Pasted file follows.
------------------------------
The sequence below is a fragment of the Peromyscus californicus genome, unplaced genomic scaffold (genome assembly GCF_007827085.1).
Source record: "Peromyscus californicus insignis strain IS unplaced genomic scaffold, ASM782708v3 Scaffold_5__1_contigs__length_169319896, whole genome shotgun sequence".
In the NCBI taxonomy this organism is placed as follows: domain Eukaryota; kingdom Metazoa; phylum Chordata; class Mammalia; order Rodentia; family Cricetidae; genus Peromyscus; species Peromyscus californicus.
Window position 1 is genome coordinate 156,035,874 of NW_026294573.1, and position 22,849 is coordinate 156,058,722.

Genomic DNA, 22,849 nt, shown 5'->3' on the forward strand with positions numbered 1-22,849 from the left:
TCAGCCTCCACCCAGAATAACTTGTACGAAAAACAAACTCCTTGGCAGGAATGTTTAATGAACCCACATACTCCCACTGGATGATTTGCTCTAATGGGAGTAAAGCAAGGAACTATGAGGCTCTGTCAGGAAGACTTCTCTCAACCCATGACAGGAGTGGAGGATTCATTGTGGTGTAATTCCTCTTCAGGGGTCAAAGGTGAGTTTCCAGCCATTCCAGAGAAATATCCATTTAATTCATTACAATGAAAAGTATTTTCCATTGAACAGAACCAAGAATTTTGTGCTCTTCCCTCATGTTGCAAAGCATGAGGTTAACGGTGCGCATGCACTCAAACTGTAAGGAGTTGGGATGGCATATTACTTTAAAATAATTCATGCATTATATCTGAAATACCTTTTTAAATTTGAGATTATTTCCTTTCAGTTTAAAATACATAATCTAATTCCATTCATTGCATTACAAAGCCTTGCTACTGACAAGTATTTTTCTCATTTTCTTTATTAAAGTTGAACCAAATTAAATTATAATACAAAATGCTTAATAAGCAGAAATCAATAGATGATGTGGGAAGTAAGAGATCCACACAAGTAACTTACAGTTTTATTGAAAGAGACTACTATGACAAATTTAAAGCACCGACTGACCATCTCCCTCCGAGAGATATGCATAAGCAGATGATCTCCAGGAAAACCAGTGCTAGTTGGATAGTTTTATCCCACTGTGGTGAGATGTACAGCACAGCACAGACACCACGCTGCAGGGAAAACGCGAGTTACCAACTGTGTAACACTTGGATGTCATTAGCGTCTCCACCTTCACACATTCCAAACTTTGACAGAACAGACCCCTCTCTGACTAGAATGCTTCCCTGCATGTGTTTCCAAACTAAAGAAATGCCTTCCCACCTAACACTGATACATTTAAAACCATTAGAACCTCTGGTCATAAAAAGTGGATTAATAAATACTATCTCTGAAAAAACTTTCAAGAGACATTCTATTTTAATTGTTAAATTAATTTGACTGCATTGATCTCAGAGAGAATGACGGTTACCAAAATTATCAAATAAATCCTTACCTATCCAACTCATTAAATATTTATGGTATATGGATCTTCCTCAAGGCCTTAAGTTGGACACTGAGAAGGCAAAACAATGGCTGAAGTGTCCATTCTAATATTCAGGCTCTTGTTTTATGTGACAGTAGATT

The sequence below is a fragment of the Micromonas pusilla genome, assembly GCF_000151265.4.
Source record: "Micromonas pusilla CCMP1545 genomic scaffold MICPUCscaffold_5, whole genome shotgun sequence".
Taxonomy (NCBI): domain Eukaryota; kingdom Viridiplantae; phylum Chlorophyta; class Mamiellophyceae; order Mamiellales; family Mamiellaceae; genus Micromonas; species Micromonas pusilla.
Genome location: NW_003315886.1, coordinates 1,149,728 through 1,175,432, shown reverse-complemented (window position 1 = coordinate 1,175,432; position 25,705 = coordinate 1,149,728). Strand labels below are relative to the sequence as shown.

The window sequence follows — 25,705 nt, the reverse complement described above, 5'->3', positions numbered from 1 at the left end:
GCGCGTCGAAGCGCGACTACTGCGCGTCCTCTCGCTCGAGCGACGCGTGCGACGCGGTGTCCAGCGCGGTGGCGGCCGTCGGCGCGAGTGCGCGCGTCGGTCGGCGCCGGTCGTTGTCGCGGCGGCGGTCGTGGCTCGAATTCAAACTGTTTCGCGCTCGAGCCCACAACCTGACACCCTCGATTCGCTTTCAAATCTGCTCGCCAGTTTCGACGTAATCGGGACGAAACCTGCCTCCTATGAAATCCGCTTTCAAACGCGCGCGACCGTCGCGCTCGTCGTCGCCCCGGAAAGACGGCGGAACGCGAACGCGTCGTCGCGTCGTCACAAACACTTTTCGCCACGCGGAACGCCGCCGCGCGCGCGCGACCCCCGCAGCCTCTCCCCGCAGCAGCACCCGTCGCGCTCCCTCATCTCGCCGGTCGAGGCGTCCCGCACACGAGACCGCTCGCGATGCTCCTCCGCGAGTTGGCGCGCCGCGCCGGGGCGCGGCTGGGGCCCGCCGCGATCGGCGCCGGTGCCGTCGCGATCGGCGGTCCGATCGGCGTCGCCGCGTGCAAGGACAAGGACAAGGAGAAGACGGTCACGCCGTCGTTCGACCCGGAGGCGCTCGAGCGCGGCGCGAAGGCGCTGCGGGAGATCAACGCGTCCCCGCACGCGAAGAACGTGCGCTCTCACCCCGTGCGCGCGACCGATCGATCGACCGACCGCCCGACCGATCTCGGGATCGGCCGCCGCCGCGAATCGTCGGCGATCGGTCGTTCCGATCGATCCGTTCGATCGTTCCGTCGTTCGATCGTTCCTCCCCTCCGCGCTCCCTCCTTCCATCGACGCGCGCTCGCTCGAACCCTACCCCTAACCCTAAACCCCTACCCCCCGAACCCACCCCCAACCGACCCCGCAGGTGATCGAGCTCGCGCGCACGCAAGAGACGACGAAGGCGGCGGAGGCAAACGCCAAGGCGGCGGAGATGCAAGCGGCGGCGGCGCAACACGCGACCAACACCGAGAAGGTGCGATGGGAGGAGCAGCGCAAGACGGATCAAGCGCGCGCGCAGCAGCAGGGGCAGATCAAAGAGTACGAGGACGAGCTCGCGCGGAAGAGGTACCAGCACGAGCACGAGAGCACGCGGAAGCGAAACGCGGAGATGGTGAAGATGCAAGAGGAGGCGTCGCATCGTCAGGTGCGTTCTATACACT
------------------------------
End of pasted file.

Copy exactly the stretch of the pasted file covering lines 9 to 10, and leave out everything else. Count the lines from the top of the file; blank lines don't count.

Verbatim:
Taxonomy (NCBI): domain Eukaryota; kingdom Viridiplantae; phylum Chlorophyta; class Mamiellophyceae; order Mamiellales; family Mamiellaceae; genus Micromonas; species Micromonas pusilla.
Genome location: NW_003315886.1, coordinates 1,149,728 through 1,175,432, shown reverse-complemented (window position 1 = coordinate 1,175,432; position 25,705 = coordinate 1,149,728). Strand labels below are relative to the sequence as shown.